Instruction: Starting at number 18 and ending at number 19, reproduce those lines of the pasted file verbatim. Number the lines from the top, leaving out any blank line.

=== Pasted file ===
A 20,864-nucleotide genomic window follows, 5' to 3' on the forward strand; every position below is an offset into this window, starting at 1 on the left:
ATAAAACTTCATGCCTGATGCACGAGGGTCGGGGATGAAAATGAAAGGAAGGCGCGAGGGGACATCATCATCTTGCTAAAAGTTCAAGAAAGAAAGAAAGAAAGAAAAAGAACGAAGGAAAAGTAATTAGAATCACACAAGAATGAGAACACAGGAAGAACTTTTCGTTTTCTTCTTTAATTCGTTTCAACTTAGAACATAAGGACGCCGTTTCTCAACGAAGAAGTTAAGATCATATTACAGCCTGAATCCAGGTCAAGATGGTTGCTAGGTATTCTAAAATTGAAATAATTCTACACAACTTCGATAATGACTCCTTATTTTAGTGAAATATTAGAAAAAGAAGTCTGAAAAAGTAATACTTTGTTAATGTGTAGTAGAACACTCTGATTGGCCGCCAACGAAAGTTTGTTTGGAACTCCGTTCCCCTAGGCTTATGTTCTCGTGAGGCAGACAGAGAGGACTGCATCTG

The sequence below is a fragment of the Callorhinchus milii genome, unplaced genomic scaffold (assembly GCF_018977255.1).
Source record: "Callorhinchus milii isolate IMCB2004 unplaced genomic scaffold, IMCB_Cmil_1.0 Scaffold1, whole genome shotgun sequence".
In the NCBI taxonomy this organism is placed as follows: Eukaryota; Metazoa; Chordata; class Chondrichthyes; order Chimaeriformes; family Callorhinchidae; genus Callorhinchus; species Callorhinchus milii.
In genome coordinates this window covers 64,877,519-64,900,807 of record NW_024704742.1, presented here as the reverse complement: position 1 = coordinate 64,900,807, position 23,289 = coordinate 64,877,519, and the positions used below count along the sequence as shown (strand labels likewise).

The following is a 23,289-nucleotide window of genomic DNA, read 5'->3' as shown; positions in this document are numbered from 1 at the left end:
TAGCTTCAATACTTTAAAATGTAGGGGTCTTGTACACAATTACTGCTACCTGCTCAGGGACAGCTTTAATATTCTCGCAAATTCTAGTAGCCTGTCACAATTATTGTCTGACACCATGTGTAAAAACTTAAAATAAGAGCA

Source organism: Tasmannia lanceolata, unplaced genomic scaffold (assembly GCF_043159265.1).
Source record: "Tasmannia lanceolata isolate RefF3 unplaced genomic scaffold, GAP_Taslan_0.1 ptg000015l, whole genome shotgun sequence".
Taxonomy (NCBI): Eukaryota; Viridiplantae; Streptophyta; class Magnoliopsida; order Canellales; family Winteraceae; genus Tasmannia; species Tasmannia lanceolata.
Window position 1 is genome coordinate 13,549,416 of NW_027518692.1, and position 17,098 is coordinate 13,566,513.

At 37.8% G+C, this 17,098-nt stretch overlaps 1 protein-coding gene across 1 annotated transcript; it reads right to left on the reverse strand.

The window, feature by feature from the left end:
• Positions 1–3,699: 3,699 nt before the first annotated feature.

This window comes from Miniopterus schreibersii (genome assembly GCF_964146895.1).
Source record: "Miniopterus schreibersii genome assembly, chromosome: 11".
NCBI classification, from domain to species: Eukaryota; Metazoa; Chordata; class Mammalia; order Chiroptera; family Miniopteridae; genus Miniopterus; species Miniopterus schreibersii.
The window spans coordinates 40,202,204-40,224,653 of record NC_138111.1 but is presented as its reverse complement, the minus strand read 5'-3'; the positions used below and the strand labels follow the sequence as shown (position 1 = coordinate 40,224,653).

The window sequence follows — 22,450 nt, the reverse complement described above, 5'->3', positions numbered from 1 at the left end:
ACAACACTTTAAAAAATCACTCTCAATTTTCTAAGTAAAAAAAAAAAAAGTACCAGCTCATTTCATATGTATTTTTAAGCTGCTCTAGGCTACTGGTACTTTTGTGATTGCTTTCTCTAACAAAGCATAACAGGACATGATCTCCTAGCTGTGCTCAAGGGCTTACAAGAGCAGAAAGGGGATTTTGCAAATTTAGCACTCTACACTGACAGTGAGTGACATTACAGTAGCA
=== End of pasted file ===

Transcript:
NCBI classification, from domain to species: Eukaryota; Metazoa; Chordata; class Mammalia; order Chiroptera; family Miniopteridae; genus Miniopterus; species Miniopterus schreibersii.
The window spans coordinates 40,202,204-40,224,653 of record NC_138111.1 but is presented as its reverse complement, the minus strand read 5'-3'; the positions used below and the strand labels follow the sequence as shown (position 1 = coordinate 40,224,653).